Social Anxiety Disorder in Children and Adolescents
Social Anxiety Disorder is characterized by persistent worry about being embarrassed in situations with other people. Children and adolescents with Social Anxiety Disorder frequently become fearful of entering situations where they may be embarrassed. It may feel as though small mistakes are extremely obvious to those around and that these mistakes will result in some form of social humiliation. For some, their fear motivates them to avoid situations with people whom they do not know well. For others, their fear is limited to specific social situations such as giving a speech, starting a conversation, or dating.
- Persistent fear of one or more situations in which a child or teen is exposed to unfamiliar people or scrutiny (possible judgment) by others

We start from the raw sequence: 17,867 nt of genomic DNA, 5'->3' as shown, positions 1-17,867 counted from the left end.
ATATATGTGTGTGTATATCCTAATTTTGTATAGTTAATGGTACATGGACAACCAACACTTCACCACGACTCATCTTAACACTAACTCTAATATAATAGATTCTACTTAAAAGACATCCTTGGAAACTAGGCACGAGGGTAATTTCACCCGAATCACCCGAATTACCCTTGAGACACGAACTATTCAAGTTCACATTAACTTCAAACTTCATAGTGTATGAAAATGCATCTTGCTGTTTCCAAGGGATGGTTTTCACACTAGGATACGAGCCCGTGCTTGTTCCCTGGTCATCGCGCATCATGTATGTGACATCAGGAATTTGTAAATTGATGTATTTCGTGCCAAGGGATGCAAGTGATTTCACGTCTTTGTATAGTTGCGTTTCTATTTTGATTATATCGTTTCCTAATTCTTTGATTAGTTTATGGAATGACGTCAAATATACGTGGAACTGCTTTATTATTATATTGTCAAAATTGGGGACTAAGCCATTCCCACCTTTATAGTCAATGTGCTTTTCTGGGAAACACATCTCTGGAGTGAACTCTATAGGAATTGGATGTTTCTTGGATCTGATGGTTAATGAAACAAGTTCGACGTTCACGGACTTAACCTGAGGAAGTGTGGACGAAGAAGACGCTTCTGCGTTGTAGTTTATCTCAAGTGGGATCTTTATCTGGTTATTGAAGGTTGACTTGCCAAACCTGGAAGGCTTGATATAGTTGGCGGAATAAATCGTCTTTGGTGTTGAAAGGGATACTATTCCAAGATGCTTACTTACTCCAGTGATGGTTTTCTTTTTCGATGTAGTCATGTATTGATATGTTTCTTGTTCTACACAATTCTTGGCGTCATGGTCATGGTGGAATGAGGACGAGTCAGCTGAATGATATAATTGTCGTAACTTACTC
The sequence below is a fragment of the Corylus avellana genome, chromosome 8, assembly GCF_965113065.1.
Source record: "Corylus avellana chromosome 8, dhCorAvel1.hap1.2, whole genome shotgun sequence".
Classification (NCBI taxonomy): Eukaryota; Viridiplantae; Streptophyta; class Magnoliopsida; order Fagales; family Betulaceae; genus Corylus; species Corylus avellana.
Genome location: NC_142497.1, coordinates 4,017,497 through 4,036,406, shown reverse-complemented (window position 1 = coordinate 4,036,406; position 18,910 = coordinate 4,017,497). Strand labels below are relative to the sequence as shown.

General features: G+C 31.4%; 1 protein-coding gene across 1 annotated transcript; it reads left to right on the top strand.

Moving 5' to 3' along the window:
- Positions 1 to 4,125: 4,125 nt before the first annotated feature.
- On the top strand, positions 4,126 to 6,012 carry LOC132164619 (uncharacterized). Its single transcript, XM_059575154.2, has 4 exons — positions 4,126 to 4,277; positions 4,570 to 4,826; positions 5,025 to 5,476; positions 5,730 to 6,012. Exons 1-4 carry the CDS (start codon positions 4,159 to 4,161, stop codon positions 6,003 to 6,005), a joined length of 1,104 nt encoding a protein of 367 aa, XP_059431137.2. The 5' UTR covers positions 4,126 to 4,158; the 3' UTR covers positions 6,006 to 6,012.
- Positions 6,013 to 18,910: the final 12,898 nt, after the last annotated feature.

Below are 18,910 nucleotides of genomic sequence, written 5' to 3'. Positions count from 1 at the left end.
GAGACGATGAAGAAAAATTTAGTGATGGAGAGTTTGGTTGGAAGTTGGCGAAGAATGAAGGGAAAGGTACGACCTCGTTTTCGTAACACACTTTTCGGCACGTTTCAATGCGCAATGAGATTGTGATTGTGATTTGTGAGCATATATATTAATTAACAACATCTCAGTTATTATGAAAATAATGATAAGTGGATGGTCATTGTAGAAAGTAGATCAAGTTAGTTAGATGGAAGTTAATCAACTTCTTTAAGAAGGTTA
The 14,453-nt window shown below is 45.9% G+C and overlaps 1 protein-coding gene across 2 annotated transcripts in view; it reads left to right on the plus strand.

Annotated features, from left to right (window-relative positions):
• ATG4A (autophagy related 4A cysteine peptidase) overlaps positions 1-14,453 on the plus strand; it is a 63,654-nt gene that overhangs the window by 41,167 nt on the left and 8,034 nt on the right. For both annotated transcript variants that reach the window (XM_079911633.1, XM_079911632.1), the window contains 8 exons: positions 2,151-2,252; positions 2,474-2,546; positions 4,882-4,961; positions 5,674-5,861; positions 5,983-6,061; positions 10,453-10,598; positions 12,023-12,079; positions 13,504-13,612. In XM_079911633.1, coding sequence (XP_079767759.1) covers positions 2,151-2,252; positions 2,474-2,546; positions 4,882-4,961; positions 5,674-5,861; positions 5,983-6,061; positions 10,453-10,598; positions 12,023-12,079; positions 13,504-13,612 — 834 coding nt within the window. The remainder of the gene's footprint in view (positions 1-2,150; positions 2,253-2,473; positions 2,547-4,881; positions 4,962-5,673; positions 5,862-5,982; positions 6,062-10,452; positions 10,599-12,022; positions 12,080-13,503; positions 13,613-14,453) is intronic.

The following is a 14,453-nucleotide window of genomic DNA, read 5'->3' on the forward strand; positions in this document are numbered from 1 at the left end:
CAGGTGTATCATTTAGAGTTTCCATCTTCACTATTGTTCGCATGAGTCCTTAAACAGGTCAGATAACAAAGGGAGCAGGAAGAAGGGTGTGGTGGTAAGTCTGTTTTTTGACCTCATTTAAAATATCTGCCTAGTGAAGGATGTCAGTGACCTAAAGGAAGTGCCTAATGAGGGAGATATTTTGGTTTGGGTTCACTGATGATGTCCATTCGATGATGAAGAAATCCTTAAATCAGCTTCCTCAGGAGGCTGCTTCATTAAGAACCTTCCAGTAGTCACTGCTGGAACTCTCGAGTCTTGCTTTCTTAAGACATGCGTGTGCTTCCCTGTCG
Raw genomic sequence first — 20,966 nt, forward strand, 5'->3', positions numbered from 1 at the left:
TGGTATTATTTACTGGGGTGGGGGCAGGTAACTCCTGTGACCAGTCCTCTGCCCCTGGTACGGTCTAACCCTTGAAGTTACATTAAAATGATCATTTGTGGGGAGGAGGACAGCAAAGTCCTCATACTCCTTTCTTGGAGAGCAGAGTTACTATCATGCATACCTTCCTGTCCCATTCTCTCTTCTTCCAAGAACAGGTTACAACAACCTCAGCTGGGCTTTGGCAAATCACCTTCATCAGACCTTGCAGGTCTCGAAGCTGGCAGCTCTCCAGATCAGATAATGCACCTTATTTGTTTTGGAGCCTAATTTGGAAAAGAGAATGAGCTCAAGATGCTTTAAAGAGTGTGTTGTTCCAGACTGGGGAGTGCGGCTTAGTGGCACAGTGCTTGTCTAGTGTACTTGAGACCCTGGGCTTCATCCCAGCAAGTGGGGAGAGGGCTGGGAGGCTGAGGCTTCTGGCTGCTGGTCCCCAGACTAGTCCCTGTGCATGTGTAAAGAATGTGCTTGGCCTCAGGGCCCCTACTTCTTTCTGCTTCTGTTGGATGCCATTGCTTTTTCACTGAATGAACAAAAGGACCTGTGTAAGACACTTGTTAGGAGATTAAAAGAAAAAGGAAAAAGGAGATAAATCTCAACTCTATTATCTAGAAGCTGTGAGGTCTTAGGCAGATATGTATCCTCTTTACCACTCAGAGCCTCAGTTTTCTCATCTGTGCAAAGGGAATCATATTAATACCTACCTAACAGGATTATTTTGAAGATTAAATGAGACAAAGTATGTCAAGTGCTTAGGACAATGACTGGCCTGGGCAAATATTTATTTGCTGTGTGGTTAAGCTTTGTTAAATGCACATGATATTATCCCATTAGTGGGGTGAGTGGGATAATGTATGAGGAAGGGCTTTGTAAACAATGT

- Avoidance or fear of school related events
- Significant interference in most social activities
- Fear of appearing foolish or doing something that other people would make fun of or judge you for.
- The dread of a given social event or situation can begin weeks in advance and may make it difficult to enjoy other activities
Although this Social Anxiety is often thought of as shyness, the two are not the same! Shy people can be very uneasy around others, but they don’t experience extreme anxiety in anticipation of a social situation and they don’t necessarily avoid circumstances that make them feel self-conscious. In contrast, children and adolescents with Social Anxiety Disorder aren’t necessarily shy at all. They can be completely at ease with people some of the time, but particular situations, such as giving a presentation for older children or going on a play date alone for younger children, are associated with intense anxiety.